The Wallkill Valley Land Trust (WVLT) will feature the Marlborough region on its fifth annual Historic House Tour next Saturday, May 30 from 11 a.m. to 4:30 p.m. “Houses on the Land: The Fruits of Marlborough from the Highlands to the Hudson” will take tourgoers on a self-guided journey through the hamlets of Lattintown, Milton and Marlboro, highlighting the area’s rural roots, riverside communities and generations of farmers and fruit-growers. Eight private homes and farmsteads will open their doors to the public, most of them for the first time. The tour also includes access to the 1858 Christ Episcopal Church, the 301-year-old Gomez Mill House and the 1883 Milton-on-Hudson train station, where the tour begins. The day will end with an informal wine reception for tourgoers, held at a private residence from 4:30 to 6 p.m.
Each of the homes will have docents on hand. The specific destinations won’t be revealed until the day of the tour, but while protective of the participating homeowners’ privacy until then, WVLT board member Vals Osborne was willing to give a few hints about what tourgoers will experience.
The oldest dwelling on the tour is an 18th-century framed house whose original owner/builder was a descendent of one of the New Paltz patentees, said Osborne. The house is in its original condition, believed to be the earliest home in the region, and has some unusual features including a gable roof form known as “docked” or “clipped.” In contrast, a carefully restored rural homestead of the same period will be a tour destination in Lattintown, the westernmost hamlet on the tour, where the orchards and farms of Marlborough are located. (It might be worth noting at this point that Marlborough is the township; Marlboro is the hamlet within.)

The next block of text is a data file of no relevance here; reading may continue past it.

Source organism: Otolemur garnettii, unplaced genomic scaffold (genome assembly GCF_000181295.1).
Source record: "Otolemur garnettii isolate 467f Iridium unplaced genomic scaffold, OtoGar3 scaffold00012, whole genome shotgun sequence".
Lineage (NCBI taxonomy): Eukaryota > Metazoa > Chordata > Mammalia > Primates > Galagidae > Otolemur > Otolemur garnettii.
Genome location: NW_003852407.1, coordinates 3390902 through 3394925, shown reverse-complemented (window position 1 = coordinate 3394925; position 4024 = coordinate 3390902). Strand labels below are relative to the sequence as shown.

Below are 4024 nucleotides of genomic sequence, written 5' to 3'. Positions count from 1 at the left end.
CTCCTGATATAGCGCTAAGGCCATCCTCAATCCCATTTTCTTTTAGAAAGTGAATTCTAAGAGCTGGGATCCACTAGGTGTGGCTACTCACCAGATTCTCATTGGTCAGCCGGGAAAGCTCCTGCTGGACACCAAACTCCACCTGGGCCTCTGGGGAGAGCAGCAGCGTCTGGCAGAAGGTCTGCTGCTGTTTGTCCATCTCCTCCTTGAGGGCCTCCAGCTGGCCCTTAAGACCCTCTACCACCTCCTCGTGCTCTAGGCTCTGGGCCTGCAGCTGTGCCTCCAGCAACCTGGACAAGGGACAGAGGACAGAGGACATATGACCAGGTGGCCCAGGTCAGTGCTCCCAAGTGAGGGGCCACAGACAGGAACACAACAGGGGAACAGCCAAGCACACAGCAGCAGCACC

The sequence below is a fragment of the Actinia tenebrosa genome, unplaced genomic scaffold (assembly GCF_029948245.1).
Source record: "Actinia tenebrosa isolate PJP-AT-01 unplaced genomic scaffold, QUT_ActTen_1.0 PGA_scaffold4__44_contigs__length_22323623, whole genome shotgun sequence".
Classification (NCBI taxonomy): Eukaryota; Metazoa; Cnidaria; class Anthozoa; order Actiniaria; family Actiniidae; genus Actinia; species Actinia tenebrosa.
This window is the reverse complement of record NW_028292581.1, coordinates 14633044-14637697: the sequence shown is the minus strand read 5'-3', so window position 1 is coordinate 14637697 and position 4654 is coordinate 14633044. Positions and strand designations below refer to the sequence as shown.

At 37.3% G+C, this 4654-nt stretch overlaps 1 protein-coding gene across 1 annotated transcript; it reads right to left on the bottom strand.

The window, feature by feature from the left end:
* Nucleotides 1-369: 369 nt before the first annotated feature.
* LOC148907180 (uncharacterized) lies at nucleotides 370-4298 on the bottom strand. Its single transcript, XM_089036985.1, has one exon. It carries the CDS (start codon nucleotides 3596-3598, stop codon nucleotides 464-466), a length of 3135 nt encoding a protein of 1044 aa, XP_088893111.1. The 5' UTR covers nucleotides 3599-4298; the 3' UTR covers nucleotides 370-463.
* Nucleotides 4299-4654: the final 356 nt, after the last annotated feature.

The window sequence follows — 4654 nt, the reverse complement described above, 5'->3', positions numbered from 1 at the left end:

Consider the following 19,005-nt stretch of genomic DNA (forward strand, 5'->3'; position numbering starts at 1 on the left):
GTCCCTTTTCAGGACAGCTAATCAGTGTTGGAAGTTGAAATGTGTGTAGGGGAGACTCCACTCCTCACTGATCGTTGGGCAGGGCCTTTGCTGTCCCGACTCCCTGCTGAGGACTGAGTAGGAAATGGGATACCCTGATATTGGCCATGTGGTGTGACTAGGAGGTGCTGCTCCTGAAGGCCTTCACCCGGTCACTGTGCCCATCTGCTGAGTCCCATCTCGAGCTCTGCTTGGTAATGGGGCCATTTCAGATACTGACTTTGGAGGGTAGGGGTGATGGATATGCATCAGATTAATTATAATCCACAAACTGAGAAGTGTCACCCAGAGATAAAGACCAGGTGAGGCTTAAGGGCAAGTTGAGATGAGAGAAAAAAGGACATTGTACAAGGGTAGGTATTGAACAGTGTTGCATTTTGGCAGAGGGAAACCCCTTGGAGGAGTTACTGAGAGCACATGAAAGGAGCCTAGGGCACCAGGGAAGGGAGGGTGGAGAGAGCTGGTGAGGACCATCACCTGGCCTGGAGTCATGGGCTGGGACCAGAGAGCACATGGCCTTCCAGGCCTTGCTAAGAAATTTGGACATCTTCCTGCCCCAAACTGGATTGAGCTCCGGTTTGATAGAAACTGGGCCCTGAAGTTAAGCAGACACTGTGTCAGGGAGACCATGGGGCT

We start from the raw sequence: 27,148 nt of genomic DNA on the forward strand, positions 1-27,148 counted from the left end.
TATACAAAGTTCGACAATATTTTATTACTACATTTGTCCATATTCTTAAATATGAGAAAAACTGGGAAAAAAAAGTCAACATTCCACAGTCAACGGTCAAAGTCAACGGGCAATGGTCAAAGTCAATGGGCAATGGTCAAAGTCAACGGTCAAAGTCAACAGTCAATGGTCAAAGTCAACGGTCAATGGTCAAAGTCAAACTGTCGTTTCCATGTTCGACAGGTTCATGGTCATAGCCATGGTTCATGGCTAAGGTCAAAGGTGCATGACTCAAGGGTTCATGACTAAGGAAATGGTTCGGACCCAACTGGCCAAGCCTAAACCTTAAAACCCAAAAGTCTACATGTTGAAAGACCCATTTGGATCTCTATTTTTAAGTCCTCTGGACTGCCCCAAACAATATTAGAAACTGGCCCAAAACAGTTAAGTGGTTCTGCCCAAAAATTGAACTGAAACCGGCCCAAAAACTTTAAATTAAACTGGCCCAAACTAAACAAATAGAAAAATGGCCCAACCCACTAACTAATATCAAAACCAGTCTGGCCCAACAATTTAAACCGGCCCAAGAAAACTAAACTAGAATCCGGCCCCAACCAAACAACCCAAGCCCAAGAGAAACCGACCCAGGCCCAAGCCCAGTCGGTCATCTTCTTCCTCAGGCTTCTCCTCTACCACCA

The tour will also highlight several grand 19th-century river houses perched high above the Hudson. Only one of the houses is on the National Register of Historic Places, but according to Osborne, all of them are deserving of the designation. “The only reason they’re not on the list is because the homeowners never pursued it,” she said. One of the homes she described as being somewhat Colonial in style, even though it’s from the mid-19th century, while another is “a full-blown Victorian in the feeling of the Picturesque movement.”
The three public historic sites on the tour are all on the National Register of Historic Places. The riverfront Milton-on-Hudson train station, circa 1883, is in the process of being restored to its original condition, to be used as a community center for Marlborough. The Christ Episcopal Church on Old Post Road, designed by architect Richard Upjohn and built in 1858 in the Gothic Revival style, will be open to tourgoers with views of its stained glass windows designed by D. Maitland Armstrong, who has family connections to the other public historic site on the tour, the Gomez Mill House in Marlboro. The Armstrong family bought the 1714 Mill House in the early years of the 19th century, their number including artists and “gentlemen farmers” who planted orchards and were early conservationists.